Prioritising Christmas Child Contact: Why Taking Action Now Matters
The Christmas holidays are a time of joy, love, and togetherness. It’s a time when families and friends come together to celebrate and create cherished memories. While it may still be months away, now is the perfect time to start thinking about your Christmas contact plans and why it’s essential to act on them sooner rather than later.
Perhaps one of the most important reasons to think about Christmas contact now is to avoid disappointment and alleviate some of the stress. By thinking about and acting on it in advance, you can establish and continue meaningful traditions with your loved ones.
Consulting with Ridley & Hall sooner rather than later is imperative. With just 62 days (as of 24th October 2023) to Christmas, time is already tight to start negotiations, or list the matter for a Court hearing. The Court system is currently overloaded and therefore, if matters can be agreed between the parties without the need of attending at Court, this will significantly speed up the process.
However, if you are not able to reach an agreement applying to the court for Christmas contact with your children is a significant step, and it’s essential to follow the legal process correctly.
Here are some of the general steps you should consider:
Before going to court, you may be required to attend a Mediation Information and Assessment Meeting (MIAM) if you haven’t already. This meeting aims to explore whether mediation can help you reach an agreement with the other parent outside of court.
- Contact Ridley & Hall:
It’s highly recommended to consult with a family law solicitor who can guide you through the legal process, assess your situation, and provide you with legal advice.
- Complete the C100 Form:
To apply to the court for child arrangements (which includes Christmas contact), you’ll need to fill out the C100 form. This form is available on the official UK government website, can be obtained from the local family court or from us at Ridley & Hall.
- Provide Necessary Documentation:
You’ll need to gather and submit relevant documents, such as information about your children, your relationship with them, and the proposed Christmas contact schedule.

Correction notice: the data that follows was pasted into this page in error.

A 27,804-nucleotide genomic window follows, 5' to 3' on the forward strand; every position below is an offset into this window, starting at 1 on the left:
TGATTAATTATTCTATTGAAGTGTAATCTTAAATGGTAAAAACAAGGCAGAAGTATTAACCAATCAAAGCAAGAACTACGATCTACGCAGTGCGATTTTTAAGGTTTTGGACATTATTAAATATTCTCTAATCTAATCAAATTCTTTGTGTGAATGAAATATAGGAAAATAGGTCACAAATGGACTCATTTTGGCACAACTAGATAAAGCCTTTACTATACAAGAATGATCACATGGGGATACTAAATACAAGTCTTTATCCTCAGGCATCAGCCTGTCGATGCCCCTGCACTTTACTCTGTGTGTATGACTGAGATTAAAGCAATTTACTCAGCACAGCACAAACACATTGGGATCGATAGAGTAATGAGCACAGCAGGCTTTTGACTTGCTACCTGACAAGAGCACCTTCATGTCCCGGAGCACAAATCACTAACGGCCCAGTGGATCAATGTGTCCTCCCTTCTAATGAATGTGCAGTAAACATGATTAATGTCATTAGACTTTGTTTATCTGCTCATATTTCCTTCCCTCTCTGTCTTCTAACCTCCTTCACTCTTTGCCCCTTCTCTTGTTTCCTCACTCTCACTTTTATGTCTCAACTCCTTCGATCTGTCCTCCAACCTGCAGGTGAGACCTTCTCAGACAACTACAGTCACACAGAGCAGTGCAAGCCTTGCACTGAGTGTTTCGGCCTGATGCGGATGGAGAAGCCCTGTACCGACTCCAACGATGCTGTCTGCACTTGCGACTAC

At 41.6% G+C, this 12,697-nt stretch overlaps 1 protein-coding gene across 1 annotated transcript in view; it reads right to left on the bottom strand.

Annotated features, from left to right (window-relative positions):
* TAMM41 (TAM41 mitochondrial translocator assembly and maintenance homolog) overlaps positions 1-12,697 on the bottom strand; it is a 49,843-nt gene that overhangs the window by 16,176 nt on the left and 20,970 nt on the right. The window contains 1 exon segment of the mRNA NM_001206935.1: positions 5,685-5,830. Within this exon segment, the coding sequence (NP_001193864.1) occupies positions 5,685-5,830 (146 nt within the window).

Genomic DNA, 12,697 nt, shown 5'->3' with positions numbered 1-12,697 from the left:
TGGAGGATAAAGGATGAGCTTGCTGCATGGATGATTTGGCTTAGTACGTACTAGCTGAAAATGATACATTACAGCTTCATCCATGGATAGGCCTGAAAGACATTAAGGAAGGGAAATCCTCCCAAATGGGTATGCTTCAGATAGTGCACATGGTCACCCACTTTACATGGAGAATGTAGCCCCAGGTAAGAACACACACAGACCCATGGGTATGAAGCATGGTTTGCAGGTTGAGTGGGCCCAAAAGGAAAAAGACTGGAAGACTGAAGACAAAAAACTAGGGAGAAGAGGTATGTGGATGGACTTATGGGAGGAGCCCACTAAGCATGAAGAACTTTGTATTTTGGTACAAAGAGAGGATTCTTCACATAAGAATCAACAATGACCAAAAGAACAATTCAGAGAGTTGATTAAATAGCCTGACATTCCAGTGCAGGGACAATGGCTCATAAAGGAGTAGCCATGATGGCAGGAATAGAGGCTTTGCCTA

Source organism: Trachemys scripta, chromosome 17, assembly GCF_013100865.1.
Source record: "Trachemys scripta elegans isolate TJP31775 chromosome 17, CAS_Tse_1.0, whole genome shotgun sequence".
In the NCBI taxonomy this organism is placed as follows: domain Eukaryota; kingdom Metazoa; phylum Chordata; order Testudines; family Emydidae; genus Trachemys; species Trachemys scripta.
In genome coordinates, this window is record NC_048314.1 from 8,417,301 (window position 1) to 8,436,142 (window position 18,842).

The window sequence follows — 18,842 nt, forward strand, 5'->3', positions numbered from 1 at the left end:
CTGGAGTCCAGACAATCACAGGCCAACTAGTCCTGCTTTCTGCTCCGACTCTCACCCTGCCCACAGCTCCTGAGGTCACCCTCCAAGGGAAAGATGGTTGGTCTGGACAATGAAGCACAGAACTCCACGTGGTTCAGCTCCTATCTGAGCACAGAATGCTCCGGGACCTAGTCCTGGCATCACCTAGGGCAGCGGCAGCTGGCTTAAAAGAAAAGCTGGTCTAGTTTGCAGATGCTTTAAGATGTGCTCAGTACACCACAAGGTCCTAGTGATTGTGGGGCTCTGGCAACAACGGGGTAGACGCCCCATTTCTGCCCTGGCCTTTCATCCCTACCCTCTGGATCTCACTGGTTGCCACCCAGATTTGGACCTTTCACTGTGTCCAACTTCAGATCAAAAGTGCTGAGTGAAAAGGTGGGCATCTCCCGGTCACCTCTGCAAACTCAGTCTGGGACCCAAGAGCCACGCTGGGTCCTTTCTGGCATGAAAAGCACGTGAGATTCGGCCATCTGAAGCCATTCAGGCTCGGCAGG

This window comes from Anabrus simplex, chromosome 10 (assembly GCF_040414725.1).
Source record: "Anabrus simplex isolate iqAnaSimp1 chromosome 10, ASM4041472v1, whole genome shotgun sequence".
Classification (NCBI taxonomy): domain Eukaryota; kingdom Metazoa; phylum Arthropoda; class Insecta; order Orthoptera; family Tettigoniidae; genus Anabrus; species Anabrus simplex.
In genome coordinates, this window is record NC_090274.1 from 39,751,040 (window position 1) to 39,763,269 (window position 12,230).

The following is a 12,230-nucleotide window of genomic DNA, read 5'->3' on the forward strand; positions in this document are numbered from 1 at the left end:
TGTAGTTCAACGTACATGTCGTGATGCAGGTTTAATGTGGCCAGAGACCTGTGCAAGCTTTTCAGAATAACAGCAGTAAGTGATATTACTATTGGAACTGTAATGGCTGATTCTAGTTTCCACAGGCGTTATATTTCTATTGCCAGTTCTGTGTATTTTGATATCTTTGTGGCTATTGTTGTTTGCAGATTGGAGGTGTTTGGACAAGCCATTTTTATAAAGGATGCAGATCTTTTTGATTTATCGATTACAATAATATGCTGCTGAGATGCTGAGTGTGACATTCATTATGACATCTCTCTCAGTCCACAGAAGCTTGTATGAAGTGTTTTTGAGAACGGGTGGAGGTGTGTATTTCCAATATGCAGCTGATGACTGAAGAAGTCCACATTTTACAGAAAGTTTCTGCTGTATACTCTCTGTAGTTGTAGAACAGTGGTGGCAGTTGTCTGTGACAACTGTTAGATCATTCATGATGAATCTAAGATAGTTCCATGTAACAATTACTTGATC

- Filing the Application:
Submit the completed C100 form and any accompanying documents to the appropriate family court. You may need to pay a fee, but this could be waived or reduced based on your financial circumstances.
- Child Welfare Consideration:
The court will prioritise the welfare of the child. The judge may appoint a Children and Family Reporter (formerly known as a CAFCASS officer) who will investigate and provide a report to the court outlining what is in the best interests of the child.
- Attend Court Hearings:
You may be required to attend court hearings, where both parents will present their cases. The judge will make a decision based on the evidence and the child’s welfare.
- Reaching an Agreement:
If an agreement is reached before or during the court process, this is often the preferred outcome. The court may formalise the agreement into a court order.
- Court Order and Compliance with that Order
If the court decides on the arrangements, they will issue a court order outlining the details of the Christmas contact, including dates, times, and locations.
Both parents must adhere to the court order. If the order is not followed, legal action may be taken.
It’s crucial to remember that each case is unique, and the specific steps may vary based on your circumstances. Working with a solicitor is highly recommended to navigate the legal process effectively and to ensure that the best interests of the child are taken into account.
In conclusion, thinking about Christmas Contact with children in separated families is a crucial step to ensure that the holiday time remains a time of joy, love and togetherness. Act on these considerations now and help children in separated families experience the magic of Christmas.